Thinking about setting up your own fund? Going out on your own can be daunting, with a wide range of factors to consider. So we have put together practical and commercial considerations for first-time fund managers to help ease the transition to launching your first fund.
Preparation, preparation, preparation
Great things start with a well-thought-out plan. A debut manager should have a clear business plan outlining the steps needed to achieve the fund’s first close and beyond, the operating budget, a clear investment thesis and a well-considered timeline.
Cashflows – the team may need to finance an extended period of operations prior to first close and will need to consider how they finance their GP commitment to the fund. It is important to understand what costs remain with the team and what may be reimbursable by the fund as part of its ‘establishment costs’ provision.
Strategy and investment thesis
The fund’s investment thesis is the key reason why potential investors will back it. The strategy should set out the target industries, types of proposed investments and what makes the fund ‘unique’ (though your lawyers will say you can’t use this word in your marketing!). Investors will want to know whether there will be sufficient investment opportunities available and that there is a strong management team.
Are you forming your management team from a group of individuals leaving an existing group or larger institution? It is important to consider the terms on which you and other potential team members are leaving and whether any restrictive covenants apply. Common restrictions include notice periods and gardening leave – it is a best practice to service any contractually required notice period ahead of setting out on your own – and non-compete provisions. Restrictions on the type of fund you can set up are usually determined by strategy and limited to a certain period. You need to be on top of these before making the leap.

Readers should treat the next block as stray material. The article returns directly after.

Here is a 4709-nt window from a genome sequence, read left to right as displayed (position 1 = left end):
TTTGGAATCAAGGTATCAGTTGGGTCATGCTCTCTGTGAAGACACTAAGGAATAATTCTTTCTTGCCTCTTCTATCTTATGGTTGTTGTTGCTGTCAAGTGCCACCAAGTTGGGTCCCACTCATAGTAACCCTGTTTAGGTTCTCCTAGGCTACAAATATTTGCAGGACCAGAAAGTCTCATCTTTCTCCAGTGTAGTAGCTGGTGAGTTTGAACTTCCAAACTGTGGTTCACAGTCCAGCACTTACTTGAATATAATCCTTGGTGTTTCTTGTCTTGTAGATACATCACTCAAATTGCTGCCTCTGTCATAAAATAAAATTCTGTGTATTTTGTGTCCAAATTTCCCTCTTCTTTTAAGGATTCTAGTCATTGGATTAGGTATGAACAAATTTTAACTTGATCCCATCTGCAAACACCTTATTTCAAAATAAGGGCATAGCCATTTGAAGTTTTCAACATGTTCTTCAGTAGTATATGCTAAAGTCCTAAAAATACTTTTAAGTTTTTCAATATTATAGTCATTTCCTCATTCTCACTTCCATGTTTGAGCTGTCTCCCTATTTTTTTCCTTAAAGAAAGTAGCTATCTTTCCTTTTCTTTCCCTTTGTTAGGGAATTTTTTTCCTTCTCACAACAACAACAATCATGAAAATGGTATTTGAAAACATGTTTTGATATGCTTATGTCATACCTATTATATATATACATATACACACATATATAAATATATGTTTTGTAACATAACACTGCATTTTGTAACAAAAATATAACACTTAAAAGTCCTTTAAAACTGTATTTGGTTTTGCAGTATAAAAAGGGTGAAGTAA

Good and bad leaver considerations
A good leaver is typically one who makes a consensual departure from their existing institution and will retain certain rights in respect of carry and/or deferred bonuses. When thinking about your new team, if a solicited colleague stands to lose bonuses or carry entitlements as a result of a bad-leaver resignation, this will need to be handled with sensitivity.
Team and track record
The team should be able to demonstrate the requisite skills, experience and relationships to successfully execute the investment thesis and be an appropriate size commensurate to the target fund size. If you are considering using track-record information from a previous employer in your new fund’s marketing materials, it is a best practice to request permission. You may need access to records and future data (such as exit amounts) from your prior employer, so a good working relationship is preferred. You may also end up co-investing with them.
Track-record considerations may come into play when contemplating your structure. Many new fund managers will make a series of standalone investments prior to raising a pooled fund. This provides a smaller group of investors with the flexibility to choose whether to participate in each investment and to get to know your group as a management team.
Structuring the fund and management group
Typically, a limited partnership will be used as the main fund vehicle. This type of vehicle can accommodate a wide range of interests, allow for investors’ limited liability and tax efficiency, and have a well-established regulatory infrastructure. The fund’s structure and jurisdiction will significantly impact how tax accrues within the fund and how much and where it is paid. Regulation will also be a key factor, often determining where and to whom the fund can be marketed.